Most of the home renovations you see are purely cosmetic and don't go to the foundation or framing of the house unless you have major problems. I live in a newer home, but I certainly considered an older home. Like buying stocks, your only expectation of future results is based on the past. If I bought a 50 year old house, at least I'd know it survived 50 years; With my 3 year old house, who knows!

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I think the reason to build durable structures is the reason why people are looking to live in cities that have greater density, more culture, and a richer sense of community than suburban and exurban environs. Living in a walkable urban area encourages responsible resource use (like not driving a car everywhere). It makes sense to extend the principle to the structures in which we live, work, and play. Spending more money upfront on construction for sustainable materials/design can end up saving money/repair in time (including in the short term for investors). Natural Capitalism by Hawken, Lovins, and Lovins is a fantastic read on the topic of sustainability, especially for land use and construction. You can buy the book, or the eco-hippie authors also make it available as free download.

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There are wood frame houses still around from the late 1800' s. It's all about how the structure was built, maintaned, and the effects of nature. You should easily expect your wood-framed house to outlive you if it's not built on a sinkhole, not in the path of a hurricane, and is built right. Oh, and you've got to keep away the termintes with wood!

Most of the home renovations you see are purely cosmetic and don't go to the foundation or framing of the house unless you have major problems. I live in a newer home, but I certainly considered an older home. Like buying stocks, your only expectation of future results is based on the past. If I bought a 50 year old house, at least I'd know it survived 50 years; With my 3 year old house, who knows!

I live in a 1925 house that's solid as a rock and was well-maintained.

Regarding hurricanes and old houses--in New Orleans, probably half the housing stock is 19th century woodframe, so they've survived a lot of hurricanes (not talking about Katrina flooding here, just the wind). I had a friend in New Orleans who went through Hurricane Betsy in 1965, and she said the house would sway, bend, and creak, but would remain undamaged. Those old houses were all framed out with 4X4, 12 foot cypress studs, 12 inches apart, in some cases using hand-forged nails.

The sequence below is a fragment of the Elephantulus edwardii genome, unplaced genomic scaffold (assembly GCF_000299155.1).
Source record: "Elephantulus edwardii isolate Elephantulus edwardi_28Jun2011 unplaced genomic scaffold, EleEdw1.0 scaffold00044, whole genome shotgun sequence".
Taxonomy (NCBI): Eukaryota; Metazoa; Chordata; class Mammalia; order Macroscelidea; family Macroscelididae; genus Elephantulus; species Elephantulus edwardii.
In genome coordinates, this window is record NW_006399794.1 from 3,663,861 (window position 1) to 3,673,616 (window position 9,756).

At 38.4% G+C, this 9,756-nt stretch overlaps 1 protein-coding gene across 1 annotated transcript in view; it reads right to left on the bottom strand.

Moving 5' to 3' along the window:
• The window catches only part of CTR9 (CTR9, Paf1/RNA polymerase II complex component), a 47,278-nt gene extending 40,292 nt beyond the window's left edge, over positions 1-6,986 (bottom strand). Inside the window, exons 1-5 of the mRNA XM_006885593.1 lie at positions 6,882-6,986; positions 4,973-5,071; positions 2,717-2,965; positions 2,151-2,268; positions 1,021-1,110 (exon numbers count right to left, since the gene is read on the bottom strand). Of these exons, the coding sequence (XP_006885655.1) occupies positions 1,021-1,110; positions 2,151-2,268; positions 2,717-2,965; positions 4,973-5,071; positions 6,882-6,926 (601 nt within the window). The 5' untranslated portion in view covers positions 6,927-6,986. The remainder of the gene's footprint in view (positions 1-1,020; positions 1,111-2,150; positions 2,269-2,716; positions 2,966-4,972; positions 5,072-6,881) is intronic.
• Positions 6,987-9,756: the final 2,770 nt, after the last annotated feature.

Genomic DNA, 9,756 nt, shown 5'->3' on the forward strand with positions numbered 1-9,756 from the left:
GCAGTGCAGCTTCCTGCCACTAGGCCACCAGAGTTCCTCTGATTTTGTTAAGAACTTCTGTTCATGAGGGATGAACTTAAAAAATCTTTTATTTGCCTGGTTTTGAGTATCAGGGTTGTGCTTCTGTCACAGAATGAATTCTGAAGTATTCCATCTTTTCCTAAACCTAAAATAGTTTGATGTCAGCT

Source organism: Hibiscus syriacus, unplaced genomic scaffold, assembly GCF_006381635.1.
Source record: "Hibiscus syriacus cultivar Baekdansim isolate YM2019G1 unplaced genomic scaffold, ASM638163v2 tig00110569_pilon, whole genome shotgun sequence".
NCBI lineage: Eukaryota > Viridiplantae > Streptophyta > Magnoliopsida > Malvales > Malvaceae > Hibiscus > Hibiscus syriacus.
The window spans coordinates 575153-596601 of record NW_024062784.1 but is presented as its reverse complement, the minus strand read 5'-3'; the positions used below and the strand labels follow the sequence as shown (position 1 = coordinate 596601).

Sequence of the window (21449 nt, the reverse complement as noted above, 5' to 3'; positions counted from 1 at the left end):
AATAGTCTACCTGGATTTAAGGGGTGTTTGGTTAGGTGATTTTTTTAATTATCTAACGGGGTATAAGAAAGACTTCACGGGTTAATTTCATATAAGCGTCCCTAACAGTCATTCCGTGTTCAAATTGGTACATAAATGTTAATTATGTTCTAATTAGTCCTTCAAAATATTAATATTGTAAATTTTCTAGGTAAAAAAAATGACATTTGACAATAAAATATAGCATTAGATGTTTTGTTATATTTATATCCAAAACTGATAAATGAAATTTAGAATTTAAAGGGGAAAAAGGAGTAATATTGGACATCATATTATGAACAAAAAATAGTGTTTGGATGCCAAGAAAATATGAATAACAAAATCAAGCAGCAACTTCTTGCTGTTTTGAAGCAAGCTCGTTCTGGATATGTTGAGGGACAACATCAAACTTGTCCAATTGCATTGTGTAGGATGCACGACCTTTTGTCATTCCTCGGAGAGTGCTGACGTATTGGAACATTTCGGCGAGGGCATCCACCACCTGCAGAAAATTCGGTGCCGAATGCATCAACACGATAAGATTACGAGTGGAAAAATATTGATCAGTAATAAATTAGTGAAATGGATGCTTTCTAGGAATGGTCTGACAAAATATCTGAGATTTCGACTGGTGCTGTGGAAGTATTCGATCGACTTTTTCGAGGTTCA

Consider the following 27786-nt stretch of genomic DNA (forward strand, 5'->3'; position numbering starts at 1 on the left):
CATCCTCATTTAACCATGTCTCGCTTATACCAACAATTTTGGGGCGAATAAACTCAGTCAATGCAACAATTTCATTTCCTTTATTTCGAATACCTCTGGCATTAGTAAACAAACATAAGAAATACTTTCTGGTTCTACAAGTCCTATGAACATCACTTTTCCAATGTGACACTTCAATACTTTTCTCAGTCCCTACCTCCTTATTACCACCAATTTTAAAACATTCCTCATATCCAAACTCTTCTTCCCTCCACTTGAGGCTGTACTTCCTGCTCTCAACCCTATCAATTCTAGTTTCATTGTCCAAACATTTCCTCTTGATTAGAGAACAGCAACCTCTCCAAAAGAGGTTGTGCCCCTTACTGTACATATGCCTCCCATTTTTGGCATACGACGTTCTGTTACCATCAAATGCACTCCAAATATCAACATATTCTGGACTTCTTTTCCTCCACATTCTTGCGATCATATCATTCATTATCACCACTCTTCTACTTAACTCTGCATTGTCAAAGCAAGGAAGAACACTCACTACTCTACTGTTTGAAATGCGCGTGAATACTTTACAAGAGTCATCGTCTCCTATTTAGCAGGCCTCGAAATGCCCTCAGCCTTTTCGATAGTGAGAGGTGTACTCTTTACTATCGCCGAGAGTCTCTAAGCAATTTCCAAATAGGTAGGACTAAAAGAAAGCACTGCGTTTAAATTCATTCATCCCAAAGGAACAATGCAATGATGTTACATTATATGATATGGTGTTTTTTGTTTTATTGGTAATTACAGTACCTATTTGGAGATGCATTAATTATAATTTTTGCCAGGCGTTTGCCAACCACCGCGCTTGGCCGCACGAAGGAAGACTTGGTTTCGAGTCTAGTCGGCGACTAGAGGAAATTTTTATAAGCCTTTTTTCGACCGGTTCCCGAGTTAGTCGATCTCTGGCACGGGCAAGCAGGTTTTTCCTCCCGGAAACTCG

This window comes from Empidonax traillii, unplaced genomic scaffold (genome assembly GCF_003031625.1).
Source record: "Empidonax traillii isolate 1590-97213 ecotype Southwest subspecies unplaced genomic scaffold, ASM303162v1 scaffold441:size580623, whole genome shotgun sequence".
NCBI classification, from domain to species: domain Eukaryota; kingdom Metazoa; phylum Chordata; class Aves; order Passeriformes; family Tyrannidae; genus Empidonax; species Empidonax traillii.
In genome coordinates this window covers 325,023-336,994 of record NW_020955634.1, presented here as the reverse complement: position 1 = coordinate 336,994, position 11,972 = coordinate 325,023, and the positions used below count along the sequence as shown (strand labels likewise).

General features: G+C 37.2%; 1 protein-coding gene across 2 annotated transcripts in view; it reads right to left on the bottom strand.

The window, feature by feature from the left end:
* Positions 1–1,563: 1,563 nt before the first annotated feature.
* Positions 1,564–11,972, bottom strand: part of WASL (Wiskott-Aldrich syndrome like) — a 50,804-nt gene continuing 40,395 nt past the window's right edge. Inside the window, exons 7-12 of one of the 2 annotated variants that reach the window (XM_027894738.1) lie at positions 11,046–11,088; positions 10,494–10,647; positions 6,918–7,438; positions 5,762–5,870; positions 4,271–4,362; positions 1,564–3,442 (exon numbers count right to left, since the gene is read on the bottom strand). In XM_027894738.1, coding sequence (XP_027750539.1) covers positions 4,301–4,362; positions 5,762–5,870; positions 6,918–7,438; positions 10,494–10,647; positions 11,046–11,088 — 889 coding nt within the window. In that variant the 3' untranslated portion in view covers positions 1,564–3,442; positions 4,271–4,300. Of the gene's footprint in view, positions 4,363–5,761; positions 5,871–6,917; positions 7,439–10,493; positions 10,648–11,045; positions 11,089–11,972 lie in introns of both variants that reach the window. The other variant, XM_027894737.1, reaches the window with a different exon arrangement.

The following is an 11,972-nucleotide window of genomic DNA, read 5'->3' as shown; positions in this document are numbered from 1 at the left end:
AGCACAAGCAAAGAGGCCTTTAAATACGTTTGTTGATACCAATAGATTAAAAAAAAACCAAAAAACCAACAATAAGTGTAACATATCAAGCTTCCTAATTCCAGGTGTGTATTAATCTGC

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NewTowner, I was trying to make sure you stayed. Your insightful, challenging and fun posts are a big attraction to this forum. I wish you would write more. You have been noticeably absent or not up to your prolific posting lately.

I thought I was defending your original post. It was not meant to offend you.

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NewTowner, I was trying to make sure you stayed. Your insightful, challenging and fun posts are a big attraction to this forum. I wish you would write more. You have been noticeably absent or not up to your prolific posting lately.

I thought I was defending your original post. It was not meant to offend you.

Cool. My bad. This is my first online forum experience, and I am totally confused by it. I am used to tossing the Football of Architectural Theory and Criticism around at a table, face-to-face, with nothing to obstruct the vistas but pencils and/or pint glasses. My consistent failure to convey my usual good-humour is now intimately paired with a failure to understand yours, and I must apologize.

Sorry, all! Rural King, forgive my growling and bristling at getting my forum locked. I am just not used to this stuff, I guess.

More on cheap buildings and their embarassing crapness later.

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Do you plan on having grandchildren?

Sure, i guess,...but i s'pose that's up to my kids. Which, i would need to have first. :)

Actually, the 100-yrs request was a demand for solid craftmanship. In addition, though, I'm interested in identifying design that will appeal to an aesthetic rooted in solid principles. example - "people - centric", not "Automobile centric" -- i wouldnt be happy with a giant garage fronting my street. i might not be explaining this very well...

kinda-related question: setbacks. I found my zoning reg on nashville.gov and i can't make sense of it. It's either 20 ft (min) or an average of the house to the left and the house to the right of me. What's the reason for this? It puts a damper on my plan to build a new house behind the existing one and then knock this one down.

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kinda-related question: setbacks. I found my zoning reg on nashville.gov and i can't make sense of it. It's either 20 ft (min) or an average of the house to the left and the house to the right of me. What's the reason for this? It puts a damper on my plan to build a new house behind the existing one and then knock this one down.